I stick my face as close to the window as possible and my stomach clenches tight as the bus takes a wide blind turn and proceeds on its way to my native; Thippirajapuram. The road from the Temple city of Kumbakonam to my village is like a long undulating snake with aged trees and agricultural fields flashing past on both sides.
It’s been fifteen years.
The bus rumbles to a stop before a large board bearing the poster of one of the flashiest Tamil Actor’s action movie, released at least five years ago. The village has only one theatre, which is nothing more than a large ground with a thatched roof and where sitting on the sand meant you had the premium ticket.
Every summer, I would alight from the bus and run ahead of my parents and brother to the riverbank near the Temple, in Thippirajapuram. The sun would beat down my neck and the sand beneath me would be unbearably hot; but I would be oblivious to it all and would’ve sprinted straight to the deliciously cool water and jumped right in.
Now, the river is a long ditch for garbage and such; with dirty algae cloaking the once clean water. I stand at the gate and the stench is overpowering but I notice that the outer wall of the temple adjacent to the river has been raised high anew. Out of sight; out of mind.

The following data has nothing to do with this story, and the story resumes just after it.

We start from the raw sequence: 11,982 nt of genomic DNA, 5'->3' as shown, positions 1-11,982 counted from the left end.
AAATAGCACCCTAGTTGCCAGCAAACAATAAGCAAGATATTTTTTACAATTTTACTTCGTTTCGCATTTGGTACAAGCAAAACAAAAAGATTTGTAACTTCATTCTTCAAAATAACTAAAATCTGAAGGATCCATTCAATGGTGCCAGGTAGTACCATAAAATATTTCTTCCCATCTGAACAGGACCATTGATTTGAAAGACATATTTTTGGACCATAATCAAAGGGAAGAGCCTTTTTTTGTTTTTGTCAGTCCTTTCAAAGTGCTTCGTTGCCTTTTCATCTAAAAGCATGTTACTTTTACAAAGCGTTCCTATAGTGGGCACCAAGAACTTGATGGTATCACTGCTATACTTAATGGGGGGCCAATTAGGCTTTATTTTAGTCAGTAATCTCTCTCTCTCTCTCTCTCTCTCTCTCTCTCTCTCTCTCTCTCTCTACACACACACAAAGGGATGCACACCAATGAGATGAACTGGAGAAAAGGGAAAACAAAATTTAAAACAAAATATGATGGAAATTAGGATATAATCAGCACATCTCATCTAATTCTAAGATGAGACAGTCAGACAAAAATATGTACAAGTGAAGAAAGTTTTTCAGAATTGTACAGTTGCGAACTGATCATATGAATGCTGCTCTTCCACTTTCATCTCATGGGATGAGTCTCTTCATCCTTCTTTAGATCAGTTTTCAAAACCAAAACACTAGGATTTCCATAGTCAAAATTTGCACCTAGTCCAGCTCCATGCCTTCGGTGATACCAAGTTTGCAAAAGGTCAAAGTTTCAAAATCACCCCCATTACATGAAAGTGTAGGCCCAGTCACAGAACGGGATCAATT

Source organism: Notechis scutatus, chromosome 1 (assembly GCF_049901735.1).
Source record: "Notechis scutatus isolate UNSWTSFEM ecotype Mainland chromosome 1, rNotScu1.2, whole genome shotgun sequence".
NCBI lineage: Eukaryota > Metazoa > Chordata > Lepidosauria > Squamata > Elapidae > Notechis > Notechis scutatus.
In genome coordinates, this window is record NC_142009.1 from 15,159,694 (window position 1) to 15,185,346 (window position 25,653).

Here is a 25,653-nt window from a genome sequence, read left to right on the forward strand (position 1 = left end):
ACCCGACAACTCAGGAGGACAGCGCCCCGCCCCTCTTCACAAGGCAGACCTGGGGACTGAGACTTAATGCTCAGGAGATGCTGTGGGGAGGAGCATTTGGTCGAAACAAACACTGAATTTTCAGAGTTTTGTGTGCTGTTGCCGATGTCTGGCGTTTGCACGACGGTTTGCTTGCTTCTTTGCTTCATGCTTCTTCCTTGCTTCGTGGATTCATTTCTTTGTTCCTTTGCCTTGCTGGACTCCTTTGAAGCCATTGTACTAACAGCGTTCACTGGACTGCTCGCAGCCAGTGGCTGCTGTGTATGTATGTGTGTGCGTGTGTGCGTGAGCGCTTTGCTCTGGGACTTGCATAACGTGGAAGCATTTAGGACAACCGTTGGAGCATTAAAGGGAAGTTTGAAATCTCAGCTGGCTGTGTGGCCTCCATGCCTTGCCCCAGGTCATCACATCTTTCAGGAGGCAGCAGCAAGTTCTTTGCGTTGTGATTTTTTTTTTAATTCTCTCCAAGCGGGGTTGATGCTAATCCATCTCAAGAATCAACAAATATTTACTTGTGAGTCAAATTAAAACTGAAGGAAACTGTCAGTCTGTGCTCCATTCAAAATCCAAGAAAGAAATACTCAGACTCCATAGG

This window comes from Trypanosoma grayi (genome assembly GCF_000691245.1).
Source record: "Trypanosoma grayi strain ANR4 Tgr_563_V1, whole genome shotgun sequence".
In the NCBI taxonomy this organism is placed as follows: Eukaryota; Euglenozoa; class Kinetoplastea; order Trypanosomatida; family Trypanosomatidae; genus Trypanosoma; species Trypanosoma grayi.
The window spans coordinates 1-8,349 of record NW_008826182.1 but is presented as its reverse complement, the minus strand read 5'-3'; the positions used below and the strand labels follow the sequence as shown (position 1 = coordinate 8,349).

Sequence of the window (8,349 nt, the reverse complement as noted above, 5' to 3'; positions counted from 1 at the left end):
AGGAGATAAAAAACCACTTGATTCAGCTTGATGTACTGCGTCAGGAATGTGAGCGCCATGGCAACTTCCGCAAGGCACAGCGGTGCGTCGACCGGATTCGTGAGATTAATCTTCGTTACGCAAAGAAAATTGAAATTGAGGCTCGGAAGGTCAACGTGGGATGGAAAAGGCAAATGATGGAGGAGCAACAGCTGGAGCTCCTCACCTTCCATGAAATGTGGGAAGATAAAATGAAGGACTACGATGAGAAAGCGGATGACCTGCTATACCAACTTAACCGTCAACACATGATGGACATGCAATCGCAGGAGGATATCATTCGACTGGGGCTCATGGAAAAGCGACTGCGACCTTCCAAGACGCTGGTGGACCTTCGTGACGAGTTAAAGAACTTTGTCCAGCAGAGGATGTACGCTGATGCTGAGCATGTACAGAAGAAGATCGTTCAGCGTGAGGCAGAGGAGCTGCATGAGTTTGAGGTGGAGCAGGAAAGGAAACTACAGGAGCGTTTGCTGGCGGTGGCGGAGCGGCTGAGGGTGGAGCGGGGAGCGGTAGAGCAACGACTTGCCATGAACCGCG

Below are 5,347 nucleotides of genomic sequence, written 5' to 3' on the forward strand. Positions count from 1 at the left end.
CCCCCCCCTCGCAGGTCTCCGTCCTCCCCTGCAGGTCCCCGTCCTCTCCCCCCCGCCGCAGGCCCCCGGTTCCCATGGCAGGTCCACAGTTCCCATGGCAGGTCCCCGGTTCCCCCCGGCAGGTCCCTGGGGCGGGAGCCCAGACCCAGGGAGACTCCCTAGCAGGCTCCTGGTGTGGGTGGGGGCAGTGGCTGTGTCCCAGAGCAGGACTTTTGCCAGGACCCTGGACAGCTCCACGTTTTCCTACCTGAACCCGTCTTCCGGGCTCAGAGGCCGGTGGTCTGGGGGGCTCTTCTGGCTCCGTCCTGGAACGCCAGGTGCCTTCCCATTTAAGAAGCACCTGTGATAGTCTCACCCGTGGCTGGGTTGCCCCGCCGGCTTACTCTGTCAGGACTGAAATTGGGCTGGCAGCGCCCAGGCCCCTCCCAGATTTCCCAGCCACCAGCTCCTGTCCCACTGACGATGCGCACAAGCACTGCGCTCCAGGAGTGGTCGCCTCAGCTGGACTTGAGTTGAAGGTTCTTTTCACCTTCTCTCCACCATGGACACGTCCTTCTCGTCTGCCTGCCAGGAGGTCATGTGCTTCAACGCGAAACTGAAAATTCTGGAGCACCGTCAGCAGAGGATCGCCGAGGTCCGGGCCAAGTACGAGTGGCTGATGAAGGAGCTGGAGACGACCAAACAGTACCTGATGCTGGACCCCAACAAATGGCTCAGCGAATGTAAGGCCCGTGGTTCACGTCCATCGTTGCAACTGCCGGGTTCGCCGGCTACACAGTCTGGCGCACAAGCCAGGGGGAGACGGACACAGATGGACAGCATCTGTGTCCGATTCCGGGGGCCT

The street looks almost unchanged; with Brahmin houses built wall to wall; roofed with terracotta tiles and spacious pyols adorning their fronts. Usually, evenings would see those pyols occupied by bare chested, dhoti-clad men; chewing tobacco and betel leaves and gossiping like old women.
Sadly, today, every pyol is empty and the garbled voices from the many televisions is heard clearly in the still air.
The smell of wet earth hits me and is so appeasing that I stand and close my eyes to inhale it deeply. It reminds me of all things good. The source is a woman splashing water on the mud floor before her house; apparently to pen a nice Rangoli – a rare sight for me. Another woman wearing a circle of bright saffron colored flowers on her hair, hails me by my name as she walks past briskly; her unanswered questions trailing behind her.
My ancestral home stands tall and ancient among the others; with the open terrace and its latticed walls crowning it elegantly. The thought of what I will find inside, warms me up – the cavernous hall with a magnificent wooden swing; a romantic sunken courtyard with open roofing; eight strong pillars polished to a shine; smooth pearly white walls supposedly made of crushed egg shells and limestone and a cavernous kitchen with a huge granary and a backyard, complete with a well.
As I duck my head to go inside, opening the low wooden door with shiny brass knobs; I find something else that is unchanged and heartwarming –
My love, for this village.
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